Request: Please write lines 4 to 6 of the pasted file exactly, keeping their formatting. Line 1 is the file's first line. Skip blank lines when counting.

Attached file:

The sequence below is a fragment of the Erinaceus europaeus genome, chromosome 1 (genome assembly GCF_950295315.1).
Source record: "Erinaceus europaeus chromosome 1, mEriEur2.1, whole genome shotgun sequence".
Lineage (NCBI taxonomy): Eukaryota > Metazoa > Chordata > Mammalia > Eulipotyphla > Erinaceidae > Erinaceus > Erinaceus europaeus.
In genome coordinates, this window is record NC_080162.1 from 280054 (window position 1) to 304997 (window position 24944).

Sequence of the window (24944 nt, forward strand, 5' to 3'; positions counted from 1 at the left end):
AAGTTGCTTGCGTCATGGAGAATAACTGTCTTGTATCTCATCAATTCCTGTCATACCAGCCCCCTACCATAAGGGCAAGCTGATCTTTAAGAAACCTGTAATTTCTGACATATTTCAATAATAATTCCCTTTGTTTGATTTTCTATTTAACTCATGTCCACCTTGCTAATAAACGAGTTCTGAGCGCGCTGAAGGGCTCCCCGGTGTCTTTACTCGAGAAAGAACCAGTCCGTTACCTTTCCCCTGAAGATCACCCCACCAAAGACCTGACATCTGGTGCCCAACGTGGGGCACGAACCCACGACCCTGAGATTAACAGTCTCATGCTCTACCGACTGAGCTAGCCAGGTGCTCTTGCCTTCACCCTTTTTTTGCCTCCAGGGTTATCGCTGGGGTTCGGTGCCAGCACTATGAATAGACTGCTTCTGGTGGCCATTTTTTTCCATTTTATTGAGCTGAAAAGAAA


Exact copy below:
In genome coordinates, this window is record NC_080162.1 from 280054 (window position 1) to 304997 (window position 24944).

Sequence of the window (24944 nt, forward strand, 5' to 3'; positions counted from 1 at the left end):
AAGTTGCTTGCGTCATGGAGAATAACTGTCTTGTATCTCATCAATTCCTGTCATACCAGCCCCCTACCATAAGGGCAAGCTGATCTTTAAGAAACCTGTAATTTCTGACATATTTCAATAATAATTCCCTTTGTTTGATTTTCTATTTAACTCATGTCCACCTTGCTAATAAACGAGTTCTGAGCGCGCTGAAGGGCTCCCCGGTGTCTTTACTCGAGAAAGAACCAGTCCGTTACCTTTCCCCTGAAGATCACCCCACCAAAGACCTGACATCTGGTGCCCAACGTGGGGCACGAACCCACGACCCTGAGATTAACAGTCTCATGCTCTACCGACTGAGCTAGCCAGGTGCTCTTGCCTTCACCCTTTTTTTGCCTCCAGGGTTATCGCTGGGGTTCGGTGCCAGCACTATGAATAGACTGCTTCTGGTGGCCATTTTTTTCCATTTTATTGAGCTGAAAAGAAA